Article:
Here is Resurrection Mary—Rhee for short—standing by the side of a lonely, dark road, hitchhiking during the darkest hours of the night, terrorizing the same stretch of that highway for as long as she can remember. Inhaling every breath of fear caused by her apparition (and perhaps even relishing it), every night ends the same way—at the cemetery she was once told she was buried (if only she could remember her own name she could find her resting place). She is nearly always alone although sometimes a man called David picks her up—he is a friend who has been doing so since he was a teenager but now time is passing and he is not so young, and has a wife and a young daughter. Always just before sunrise, Mary is pulled back home, a decrepit mansion in the middle of nowhere where she shares her evening and her scares with her sisters.
For Mary is not the only Mary: there is Bloody Mary, trapped in an antique mirror, answering to whomever dares call her name three times; there is also Mistress Mary, Quite Contrary walking around with her poisonous flowers and vines as well as Mary Mack, forever compelled to build her own coffin. Lesser known but still terrifying is Mari Lwyd, carrying her horse skull under her arm.
Pretty Marys, Urban Legend Marys, Horror Marys: all of them spend their evenings in their own haunts, all coming back to the same house to feed from each other’s takings. At the end of the evening, each goes back to their own room to wake up the next evening and do it all over again (the next evening for them of course, it could be days, months, years to the outside world).
They don’t know how they got there, they barely remember who they are (who ARE they?) but they know they can’t get away (they tried. It didn’t work that well). Trapped in a pattern that repeats itself constantly, the Marys bicker, fight, share and love.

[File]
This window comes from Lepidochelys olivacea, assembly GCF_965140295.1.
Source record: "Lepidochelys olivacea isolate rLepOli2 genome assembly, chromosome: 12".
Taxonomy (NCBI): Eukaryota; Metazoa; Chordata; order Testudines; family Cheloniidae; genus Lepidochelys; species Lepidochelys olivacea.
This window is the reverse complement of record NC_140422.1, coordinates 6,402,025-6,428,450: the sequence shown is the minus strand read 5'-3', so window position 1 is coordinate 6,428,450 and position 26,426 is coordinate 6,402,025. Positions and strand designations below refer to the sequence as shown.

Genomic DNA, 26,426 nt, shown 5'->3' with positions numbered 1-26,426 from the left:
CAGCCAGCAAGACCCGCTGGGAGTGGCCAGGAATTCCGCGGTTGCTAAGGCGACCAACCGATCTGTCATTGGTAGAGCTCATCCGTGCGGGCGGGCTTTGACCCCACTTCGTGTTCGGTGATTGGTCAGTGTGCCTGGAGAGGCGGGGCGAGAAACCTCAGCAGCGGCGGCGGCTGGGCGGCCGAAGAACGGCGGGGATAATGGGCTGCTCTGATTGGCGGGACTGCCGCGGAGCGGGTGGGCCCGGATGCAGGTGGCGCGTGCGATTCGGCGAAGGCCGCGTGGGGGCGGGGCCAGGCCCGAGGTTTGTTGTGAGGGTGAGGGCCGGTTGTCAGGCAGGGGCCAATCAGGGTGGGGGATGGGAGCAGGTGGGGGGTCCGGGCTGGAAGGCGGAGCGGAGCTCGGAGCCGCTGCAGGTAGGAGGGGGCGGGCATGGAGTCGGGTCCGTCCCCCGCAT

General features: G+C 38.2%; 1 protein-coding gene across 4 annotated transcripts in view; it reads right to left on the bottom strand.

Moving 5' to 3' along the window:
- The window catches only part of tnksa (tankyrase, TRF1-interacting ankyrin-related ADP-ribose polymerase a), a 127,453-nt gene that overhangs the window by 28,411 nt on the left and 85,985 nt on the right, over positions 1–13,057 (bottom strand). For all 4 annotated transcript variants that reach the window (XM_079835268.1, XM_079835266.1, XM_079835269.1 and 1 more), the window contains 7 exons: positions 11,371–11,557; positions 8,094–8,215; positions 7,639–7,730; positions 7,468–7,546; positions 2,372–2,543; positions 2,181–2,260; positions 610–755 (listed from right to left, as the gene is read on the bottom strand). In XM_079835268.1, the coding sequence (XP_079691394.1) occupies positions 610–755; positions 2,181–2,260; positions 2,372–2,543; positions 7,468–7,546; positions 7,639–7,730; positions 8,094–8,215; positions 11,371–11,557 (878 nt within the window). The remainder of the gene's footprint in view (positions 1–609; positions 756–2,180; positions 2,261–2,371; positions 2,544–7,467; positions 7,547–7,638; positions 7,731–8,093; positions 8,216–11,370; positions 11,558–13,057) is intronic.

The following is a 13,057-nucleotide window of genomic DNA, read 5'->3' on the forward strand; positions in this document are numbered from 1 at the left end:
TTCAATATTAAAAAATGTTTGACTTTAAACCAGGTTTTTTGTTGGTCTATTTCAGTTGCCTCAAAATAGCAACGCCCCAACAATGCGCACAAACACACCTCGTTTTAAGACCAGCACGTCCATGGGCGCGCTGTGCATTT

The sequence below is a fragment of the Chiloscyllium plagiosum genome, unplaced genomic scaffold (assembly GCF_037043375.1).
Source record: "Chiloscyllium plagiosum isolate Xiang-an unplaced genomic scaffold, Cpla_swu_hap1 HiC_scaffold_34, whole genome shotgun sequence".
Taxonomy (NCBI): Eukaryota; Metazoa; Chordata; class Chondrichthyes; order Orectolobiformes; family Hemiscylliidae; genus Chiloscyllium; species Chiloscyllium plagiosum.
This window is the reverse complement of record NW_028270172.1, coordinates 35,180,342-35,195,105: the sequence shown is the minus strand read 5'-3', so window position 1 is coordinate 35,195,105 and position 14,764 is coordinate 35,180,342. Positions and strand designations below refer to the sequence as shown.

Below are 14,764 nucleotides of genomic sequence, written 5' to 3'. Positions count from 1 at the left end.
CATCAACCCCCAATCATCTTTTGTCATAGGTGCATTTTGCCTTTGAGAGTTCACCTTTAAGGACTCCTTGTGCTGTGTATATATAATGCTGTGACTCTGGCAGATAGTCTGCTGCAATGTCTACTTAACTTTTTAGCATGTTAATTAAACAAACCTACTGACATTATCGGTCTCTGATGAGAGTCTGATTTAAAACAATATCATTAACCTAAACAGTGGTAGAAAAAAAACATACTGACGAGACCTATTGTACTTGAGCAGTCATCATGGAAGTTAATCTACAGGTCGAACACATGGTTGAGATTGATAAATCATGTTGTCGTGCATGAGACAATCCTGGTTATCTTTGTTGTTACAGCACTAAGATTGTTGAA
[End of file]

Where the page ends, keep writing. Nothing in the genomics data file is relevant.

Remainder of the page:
There is no rest for the wicked, they say. The Marys know it.
But then one night, as she is being pulled back home, Rhee hears a voice calling to her—“Pretty Mary. Pretty, pretty Mary”—in the darkness. A voice that haunts her, scares her. It follows her to the house and all of a sudden—prompted by fear and rage—Mary can do things she couldn’t before. As darkness threatens to destroy the only lives they know, the Marys have one last chance to fight back before they disappear forever.
One of the most delicious things about being a reader/reviewer is finding out gems from smaller publishers through recommendations from other readers. That word of mouth loop is a connective tissue as strong as the bonds between the Marys in the lovely novella Pretty Marys All in a Row by Gwendolyn Kiste.
Genuinely scary at times yet always touching, dark yet hopeful, this is a novella about legends and stories and how different Marys inhabit them. It is also above all, a story about empowerment, sisterhood and found families—the Marys rely on each other for food and sustenance—and sustenance sometimes is emotional nourishment and the Marys are all of that to each other. It is about the bonds forged between the Marys, between Rhee and David, even between the Marys and their regular haunts, all of it the foundation from which the author builds a beautiful, bittersweet story that somehow manages to be all of this and more.
Highly, HIGHLY recommended.
In Booksmugglerish: 8 Marys out of 10.